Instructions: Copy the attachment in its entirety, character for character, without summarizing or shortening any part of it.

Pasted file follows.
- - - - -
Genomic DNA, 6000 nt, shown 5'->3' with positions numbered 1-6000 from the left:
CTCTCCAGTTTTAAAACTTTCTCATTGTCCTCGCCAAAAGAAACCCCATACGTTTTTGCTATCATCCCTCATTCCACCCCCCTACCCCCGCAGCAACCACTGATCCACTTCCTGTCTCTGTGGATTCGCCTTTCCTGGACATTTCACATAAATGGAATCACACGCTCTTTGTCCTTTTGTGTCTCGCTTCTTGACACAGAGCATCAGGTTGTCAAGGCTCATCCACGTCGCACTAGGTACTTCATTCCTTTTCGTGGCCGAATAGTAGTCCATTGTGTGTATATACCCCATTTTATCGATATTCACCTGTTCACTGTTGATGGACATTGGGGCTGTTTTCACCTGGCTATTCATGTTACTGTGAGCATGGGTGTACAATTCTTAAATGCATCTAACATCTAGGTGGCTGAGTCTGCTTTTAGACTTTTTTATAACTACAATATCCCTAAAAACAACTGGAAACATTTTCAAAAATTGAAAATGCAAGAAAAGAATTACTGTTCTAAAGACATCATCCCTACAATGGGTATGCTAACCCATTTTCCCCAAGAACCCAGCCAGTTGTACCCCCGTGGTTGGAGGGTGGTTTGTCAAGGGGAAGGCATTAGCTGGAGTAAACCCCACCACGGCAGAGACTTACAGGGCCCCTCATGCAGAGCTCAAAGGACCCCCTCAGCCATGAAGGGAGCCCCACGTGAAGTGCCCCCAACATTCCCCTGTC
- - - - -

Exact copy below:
Genomic DNA, 6000 nt, shown 5'->3' with positions numbered 1-6000 from the left:
CTCTCCAGTTTTAAAACTTTCTCATTGTCCTCGCCAAAAGAAACCCCATACGTTTTTGCTATCATCCCTCATTCCACCCCCCTACCCCCGCAGCAACCACTGATCCACTTCCTGTCTCTGTGGATTCGCCTTTCCTGGACATTTCACATAAATGGAATCACACGCTCTTTGTCCTTTTGTGTCTCGCTTCTTGACACAGAGCATCAGGTTGTCAAGGCTCATCCACGTCGCACTAGGTACTTCATTCCTTTTCGTGGCCGAATAGTAGTCCATTGTGTGTATATACCCCATTTTATCGATATTCACCTGTTCACTGTTGATGGACATTGGGGCTGTTTTCACCTGGCTATTCATGTTACTGTGAGCATGGGTGTACAATTCTTAAATGCATCTAACATCTAGGTGGCTGAGTCTGCTTTTAGACTTTTTTATAACTACAATATCCCTAAAAACAACTGGAAACATTTTCAAAAATTGAAAATGCAAGAAAAGAATTACTGTTCTAAAGACATCATCCCTACAATGGGTATGCTAACCCATTTTCCCCAAGAACCCAGCCAGTTGTACCCCCGTGGTTGGAGGGTGGTTTGTCAAGGGGAAGGCATTAGCTGGAGTAAACCCCACCACGGCAGAGACTTACAGGGCCCCTCATGCAGAGCTCAAAGGACCCCCTCAGCCATGAAGGGAGCCCCACGTGAAGTGCCCCCAACATTCCCCTGTC